As in the opera, the novel opens with Cio-Cio waiting for Lieutenant Benjamin Franklin Pinkerton's return to Japan, convinced that he will in fact come back to her and the son he never knew he had. But when he does return, it is with an American wife. Butterfly commits hairi-kiri out of love and desperation and Pinkerton and his devout wife Kate are left to decide young biracial Benji's fate. They choose to take him back to Illinois with them to their farm but instead of Pinkerton's claiming paternity, they say that Benji is an orphan whom they've adopted as is their Christian duty.
Life is not easy on the farm. Pinkerton never planned to work on it, Kate wasn't raised as a farm wife, and Benji is desperately afloat in a culture he doesn't trust with people he doesn't know and who are having a hard time caring for him emotionally given the way he remains a constant reminder of Butterfly for both Pinkertons. Without the love and caring at home to build his sense of worth, the petty racism he encounters daily in the small town is terribly isolating. Only a few people treat him as a full, intelligent human being. And so he never stops dreaming of leaving Illinois and going back to Japan to find his mother's family. When the secret of his paternity leaks out in this provincial and small-minded town, the repercussions tear the Pinkerton family apart and Benji runs away to make his long desired journey back to Japan.
The historical detail and accuracy of attitudes and beliefs are fantastic here. Davis-Gardner really captures the difficulty of being bi-racial at the turn of the 20th century, not only in the US but also in Japan. The hardship of working on a farm over tough years is realistically depicted. The Japanese areas of larger American cities are carefully detailed and brought to life. The casual racism of the time threads through Benji's everyday life just exactly as it would have, touching and soiling so much.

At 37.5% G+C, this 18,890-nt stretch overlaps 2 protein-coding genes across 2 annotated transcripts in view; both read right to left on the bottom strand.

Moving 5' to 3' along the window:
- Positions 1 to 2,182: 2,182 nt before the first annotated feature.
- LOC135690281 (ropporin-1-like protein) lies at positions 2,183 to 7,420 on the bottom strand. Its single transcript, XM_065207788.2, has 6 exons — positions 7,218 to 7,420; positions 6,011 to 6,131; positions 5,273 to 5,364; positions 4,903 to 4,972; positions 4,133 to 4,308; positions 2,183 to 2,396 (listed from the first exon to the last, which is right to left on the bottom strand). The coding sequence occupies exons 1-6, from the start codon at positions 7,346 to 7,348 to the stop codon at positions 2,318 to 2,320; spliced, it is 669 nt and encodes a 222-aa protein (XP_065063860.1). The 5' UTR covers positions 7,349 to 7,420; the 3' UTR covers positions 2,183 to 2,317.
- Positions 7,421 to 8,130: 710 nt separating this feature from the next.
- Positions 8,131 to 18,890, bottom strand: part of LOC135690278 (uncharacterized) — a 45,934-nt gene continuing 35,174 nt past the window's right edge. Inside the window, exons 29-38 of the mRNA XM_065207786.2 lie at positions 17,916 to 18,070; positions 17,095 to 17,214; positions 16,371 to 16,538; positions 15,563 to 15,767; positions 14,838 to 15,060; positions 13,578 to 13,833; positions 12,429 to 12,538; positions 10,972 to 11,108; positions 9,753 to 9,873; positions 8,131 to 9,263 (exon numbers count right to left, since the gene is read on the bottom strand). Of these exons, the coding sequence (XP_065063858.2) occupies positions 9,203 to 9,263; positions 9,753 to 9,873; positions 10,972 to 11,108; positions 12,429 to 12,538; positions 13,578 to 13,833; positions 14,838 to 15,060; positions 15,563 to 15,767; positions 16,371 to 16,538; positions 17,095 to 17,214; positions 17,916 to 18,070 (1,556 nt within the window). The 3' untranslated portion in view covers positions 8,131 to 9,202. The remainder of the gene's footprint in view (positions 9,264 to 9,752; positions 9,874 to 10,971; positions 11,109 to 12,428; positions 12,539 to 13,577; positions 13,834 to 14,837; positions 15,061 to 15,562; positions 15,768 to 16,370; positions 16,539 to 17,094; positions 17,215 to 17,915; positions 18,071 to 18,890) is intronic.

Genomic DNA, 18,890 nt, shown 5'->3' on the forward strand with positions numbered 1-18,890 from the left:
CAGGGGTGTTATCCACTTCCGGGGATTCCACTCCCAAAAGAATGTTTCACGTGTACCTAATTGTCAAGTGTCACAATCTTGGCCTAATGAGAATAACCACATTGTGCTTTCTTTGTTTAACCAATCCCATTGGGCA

In Benji, Davis-Gardner has created a sad, woeful character whose search for identity and acceptance is all external until he realizes that only by finding himself within will he finally be at ease in a world not amenable to people like him. Pinkerton is a fairly loathesome character and just as in the opera, the reader wonders what both Cio-Cio and then Kate could ever have seen in the man. Kate is very buttoned-up and constrained and she tries her hardest but she ultimately finds herself unable to rise above the prejudices of the day and her eventual succumbing to deep depression is a not unexpected fate for her. Pinkerton's mother, while gruff, is one of the more sympathetic characters as is Keast, the veterinarian who takes a real and heartfelt interest in Benji.
The plot, starting with the end of the opera and growing from there, has a desultory feel to it, unspooling slowly toward a series of surprising climaxes. Benji's life in American with his father and stepmother draws out far longer than his adult life in Japan although the latter is equally as, or even more, interesting than his farm years. Just as Benji left them behind, Frank and Kate's stories are wrapped up tidily and fairly quickly in the end, the more interesting secondary characters are briefly mentioned, and the focus is solely on Benji again and the losses he's chosen to accept by only being one half of his heritage. A thoughtful and appealing tale that not only takes inspiration from the opera but also cleverly incorporates it into the tale itself, this search for self was a delight to read.
For more information about Angela Davis-Gardner and the book visit her website. Follow the rest of the blog tour or look at the amazon reviews for others' thoughts and opinions on the book.
Thanks to Lisa from TLC Book Tours and the publisher for sending me a copy of this book to review.